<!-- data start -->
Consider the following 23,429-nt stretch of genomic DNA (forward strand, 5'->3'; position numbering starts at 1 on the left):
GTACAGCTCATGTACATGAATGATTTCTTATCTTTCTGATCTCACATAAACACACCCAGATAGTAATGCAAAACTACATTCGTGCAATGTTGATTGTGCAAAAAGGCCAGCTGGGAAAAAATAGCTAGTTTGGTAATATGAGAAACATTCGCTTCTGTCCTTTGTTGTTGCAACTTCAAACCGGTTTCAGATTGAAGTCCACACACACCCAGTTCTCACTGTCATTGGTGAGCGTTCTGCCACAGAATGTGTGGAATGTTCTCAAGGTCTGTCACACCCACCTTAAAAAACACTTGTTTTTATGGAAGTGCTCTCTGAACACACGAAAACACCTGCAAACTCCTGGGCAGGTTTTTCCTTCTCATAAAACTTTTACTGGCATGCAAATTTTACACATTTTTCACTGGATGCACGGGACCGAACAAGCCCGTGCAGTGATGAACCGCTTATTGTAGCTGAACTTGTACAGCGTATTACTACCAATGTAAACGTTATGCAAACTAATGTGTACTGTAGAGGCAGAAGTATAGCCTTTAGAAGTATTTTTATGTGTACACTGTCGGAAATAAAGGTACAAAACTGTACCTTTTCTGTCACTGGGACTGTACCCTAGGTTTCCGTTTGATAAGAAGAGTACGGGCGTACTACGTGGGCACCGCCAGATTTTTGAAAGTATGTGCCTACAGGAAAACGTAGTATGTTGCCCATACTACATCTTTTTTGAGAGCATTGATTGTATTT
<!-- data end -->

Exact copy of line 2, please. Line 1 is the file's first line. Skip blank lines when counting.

GTACAGCTCATGTACATGAATGATTTCTTATCTTTCTGATCTCACATAAACACACCCAGATAGTAATGCAAAACTACATTCGTGCAATGTTGATTGTGCAAAAAGGCCAGCTGGGAAAAAATAGCTAGTTTGGTAATATGAGAAACATTCGCTTCTGTCCTTTGTTGTTGCAACTTCAAACCGGTTTCAGATTGAAGTCCACACACACCCAGTTCTCACTGTCATTGGTGAGCGTTCTGCCACAGAATGTGTGGAATGTTCTCAAGGTCTGTCACACCCACCTTAAAAAACACTTGTTTTTATGGAAGTGCTCTCTGAACACACGAAAACACCTGCAAACTCCTGGGCAGGTTTTTCCTTCTCATAAAACTTTTACTGGCATGCAAATTTTACACATTTTTCACTGGATGCACGGGACCGAACAAGCCCGTGCAGTGATGAACCGCTTATTGTAGCTGAACTTGTACAGCGTATTACTACCAATGTAAACGTTATGCAAACTAATGTGTACTGTAGAGGCAGAAGTATAGCCTTTAGAAGTATTTTTATGTGTACACTGTCGGAAATAAAGGTACAAAACTGTACCTTTTCTGTCACTGGGACTGTACCCTAGGTTTCCGTTTGATAAGAAGAGTACGGGCGTACTACGTGGGCACCGCCAGATTTTTGAAAGTATGTGCCTACAGGAAAACGTAGTATGTTGCCCATACTACATCTTTTTTGAGAGCATTGATTGTATTT